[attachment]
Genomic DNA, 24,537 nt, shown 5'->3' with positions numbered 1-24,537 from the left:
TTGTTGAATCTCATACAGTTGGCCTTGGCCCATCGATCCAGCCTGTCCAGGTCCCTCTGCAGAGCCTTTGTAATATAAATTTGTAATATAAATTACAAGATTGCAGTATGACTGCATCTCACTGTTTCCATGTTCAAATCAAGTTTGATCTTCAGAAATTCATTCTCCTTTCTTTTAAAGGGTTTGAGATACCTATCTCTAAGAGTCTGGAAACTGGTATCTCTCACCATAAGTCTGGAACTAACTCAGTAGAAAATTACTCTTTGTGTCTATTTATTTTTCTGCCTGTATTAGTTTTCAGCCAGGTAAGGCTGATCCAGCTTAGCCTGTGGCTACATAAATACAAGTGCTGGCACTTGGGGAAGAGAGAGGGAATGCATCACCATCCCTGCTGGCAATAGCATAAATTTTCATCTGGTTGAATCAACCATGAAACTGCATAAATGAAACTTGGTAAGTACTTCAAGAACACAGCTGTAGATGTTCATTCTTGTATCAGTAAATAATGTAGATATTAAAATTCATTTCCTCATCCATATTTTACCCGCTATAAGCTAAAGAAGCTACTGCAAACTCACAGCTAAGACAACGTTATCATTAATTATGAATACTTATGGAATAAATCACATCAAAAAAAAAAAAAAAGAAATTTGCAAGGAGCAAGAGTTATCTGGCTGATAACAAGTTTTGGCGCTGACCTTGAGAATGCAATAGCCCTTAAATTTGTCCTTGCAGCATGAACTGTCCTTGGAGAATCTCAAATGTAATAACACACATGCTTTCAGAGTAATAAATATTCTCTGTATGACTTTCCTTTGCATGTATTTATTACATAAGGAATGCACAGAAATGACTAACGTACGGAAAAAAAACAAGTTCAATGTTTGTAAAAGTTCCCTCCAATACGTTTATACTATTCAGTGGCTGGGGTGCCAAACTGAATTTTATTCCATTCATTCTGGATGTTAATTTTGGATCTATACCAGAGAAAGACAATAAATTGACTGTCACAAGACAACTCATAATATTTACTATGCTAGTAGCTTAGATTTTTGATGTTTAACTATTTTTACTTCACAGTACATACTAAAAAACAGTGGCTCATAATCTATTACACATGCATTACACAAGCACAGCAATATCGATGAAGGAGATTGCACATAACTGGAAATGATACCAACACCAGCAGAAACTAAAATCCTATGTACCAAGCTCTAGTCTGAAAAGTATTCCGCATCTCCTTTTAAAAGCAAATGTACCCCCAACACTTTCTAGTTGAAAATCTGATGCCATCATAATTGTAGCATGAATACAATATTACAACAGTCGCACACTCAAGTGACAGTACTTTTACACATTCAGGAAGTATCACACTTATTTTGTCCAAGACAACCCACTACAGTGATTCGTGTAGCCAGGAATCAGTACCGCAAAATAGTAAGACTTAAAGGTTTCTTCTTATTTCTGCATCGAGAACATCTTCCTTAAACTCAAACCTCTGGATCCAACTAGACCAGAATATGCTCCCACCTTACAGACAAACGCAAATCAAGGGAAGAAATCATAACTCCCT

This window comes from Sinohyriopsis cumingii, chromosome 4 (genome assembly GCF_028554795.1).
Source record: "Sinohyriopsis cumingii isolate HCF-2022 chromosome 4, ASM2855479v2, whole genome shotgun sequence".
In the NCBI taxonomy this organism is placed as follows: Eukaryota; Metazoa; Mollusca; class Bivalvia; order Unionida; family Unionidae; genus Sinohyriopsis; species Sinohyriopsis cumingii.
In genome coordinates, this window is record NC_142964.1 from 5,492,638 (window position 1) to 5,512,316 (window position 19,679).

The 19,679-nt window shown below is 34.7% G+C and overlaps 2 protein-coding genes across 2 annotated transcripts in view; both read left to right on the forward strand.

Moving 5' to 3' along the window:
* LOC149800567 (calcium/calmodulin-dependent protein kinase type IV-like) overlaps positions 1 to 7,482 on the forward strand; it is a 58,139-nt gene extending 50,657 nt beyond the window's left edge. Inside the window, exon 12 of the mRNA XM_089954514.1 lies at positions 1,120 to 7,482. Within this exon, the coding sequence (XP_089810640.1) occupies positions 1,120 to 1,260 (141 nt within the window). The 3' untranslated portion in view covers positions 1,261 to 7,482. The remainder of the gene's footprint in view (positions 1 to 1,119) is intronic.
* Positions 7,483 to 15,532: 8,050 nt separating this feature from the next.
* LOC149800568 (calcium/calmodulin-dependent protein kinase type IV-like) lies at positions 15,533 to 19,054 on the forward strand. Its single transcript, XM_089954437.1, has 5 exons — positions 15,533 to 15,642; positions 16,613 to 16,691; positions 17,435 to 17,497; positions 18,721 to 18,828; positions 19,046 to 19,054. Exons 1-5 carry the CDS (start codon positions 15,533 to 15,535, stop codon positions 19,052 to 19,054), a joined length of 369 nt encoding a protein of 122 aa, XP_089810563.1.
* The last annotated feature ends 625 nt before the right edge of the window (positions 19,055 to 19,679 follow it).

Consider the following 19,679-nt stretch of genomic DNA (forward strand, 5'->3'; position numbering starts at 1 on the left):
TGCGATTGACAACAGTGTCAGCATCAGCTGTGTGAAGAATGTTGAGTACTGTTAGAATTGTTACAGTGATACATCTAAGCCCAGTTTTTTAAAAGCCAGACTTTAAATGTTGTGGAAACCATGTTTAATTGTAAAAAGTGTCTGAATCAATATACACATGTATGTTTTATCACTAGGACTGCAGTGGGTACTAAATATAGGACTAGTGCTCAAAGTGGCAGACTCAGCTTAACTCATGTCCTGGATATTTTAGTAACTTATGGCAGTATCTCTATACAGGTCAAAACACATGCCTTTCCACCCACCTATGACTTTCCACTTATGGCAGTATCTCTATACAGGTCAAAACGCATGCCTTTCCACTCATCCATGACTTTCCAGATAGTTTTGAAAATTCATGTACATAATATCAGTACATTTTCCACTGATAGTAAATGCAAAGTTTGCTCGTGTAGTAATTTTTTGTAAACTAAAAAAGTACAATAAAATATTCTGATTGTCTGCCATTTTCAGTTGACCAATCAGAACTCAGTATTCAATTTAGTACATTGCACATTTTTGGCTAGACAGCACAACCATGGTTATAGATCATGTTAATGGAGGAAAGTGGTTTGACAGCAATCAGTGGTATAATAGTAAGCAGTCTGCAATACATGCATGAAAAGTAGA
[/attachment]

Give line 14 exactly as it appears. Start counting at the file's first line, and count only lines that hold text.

TGCGATTGACAACAGTGTCAGCATCAGCTGTGTGAAGAATGTTGAGTACTGTTAGAATTGTTACAGTGATACATCTAAGCCCAGTTTTTTAAAAGCCAGACTTTAAATGTTGTGGAAACCATGTTTAATTGTAAAAAGTGTCTGAATCAATATACACATGTATGTTTTATCACTAGGACTGCAGTGGGTACTAAATATAGGACTAGTGCTCAAAGTGGCAGACTCAGCTTAACTCATGTCCTGGATATTTTAGTAACTTATGGCAGTATCTCTATACAGGTCAAAACACATGCCTTTCCACCCACCTATGACTTTCCACTTATGGCAGTATCTCTATACAGGTCAAAACGCATGCCTTTCCACTCATCCATGACTTTCCAGATAGTTTTGAAAATTCATGTACATAATATCAGTACATTTTCCACTGATAGTAAATGCAAAGTTTGCTCGTGTAGTAATTTTTTGTAAACTAAAAAAGTACAATAAAATATTCTGATTGTCTGCCATTTTCAGTTGACCAATCAGAACTCAGTATTCAATTTAGTACATTGCACATTTTTGGCTAGACAGCACAACCATGGTTATAGATCATGTTAATGGAGGAAAGTGGTTTGACAGCAATCAGTGGTATAATAGTAAGCAGTCTGCAATACATGCATGAAAAGTAGA